By Ramsey Cox
In the underlying bill an E-Verify system and entry-exit system at air and seaports must be in place before anyone is given a green card. The amendment from Corker and Hoeven would also require construction of 700 miles of fencing on the southern border, the purchase of more than $3 billion in new technology for border security, and the hiring of 20,000 more border patrol agents mandatory before green cards are issued.
Vitter called the Corker-Hoeven deal a “backroom gang agreement.” Some Republicans have complained that the bill repeats mistakes made during the last major immigration reform in 1986 when people were given citizenship before border security enforcement measures were in place.
“The amendment, as the bill is, is amnesty now, enforcement later, maybe,” Vitter said. “The only metric is spending money. We all know the federal government is great at spending money … but if that were all that mattered then we’d have a rip-roaring economy.”
Increased border security measures in the amendment come with a price tag of $46 billion, but supporters point out that the Congressional Budget Office (CBO) still estimated a net gain for taxpayers.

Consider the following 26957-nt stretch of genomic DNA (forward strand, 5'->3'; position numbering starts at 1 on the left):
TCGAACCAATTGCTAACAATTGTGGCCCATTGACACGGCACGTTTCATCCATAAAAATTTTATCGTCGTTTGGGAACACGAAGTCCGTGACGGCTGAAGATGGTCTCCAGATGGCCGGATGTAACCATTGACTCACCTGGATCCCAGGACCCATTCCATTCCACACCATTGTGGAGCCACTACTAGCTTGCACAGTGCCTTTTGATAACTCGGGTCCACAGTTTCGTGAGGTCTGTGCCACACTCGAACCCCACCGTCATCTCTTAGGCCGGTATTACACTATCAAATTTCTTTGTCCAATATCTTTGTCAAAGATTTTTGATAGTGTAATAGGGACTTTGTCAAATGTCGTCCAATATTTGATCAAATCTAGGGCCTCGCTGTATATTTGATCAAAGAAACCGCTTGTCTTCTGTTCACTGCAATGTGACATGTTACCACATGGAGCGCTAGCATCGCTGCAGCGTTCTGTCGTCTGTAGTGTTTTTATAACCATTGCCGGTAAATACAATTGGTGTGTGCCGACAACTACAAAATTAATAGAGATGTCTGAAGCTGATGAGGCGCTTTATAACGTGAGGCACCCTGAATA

CBO has said in the first 10 years, the bill will generate $197 billion, and in the decade after that, nearly another $700 billion, but Republicans critics of the measure say those gains are to the Social Security Trust Fund and shouldn’t be used to pay for other projects since the money will have to be returned to the trust fund at some point.
Corker defended his amendment, saying it has “five tangible triggers” that Republicans have demanded and takes power out of the hands of the Department of Homeland Security to waive border security provisions. The trigger must be in effect 10 years after the bill is signed into law.
On Monday, Senate Majority Leader Harry Reid (D-Nev.) filed cloture on the comprehensive immigration reform bill and final passage is expected by the end of the week.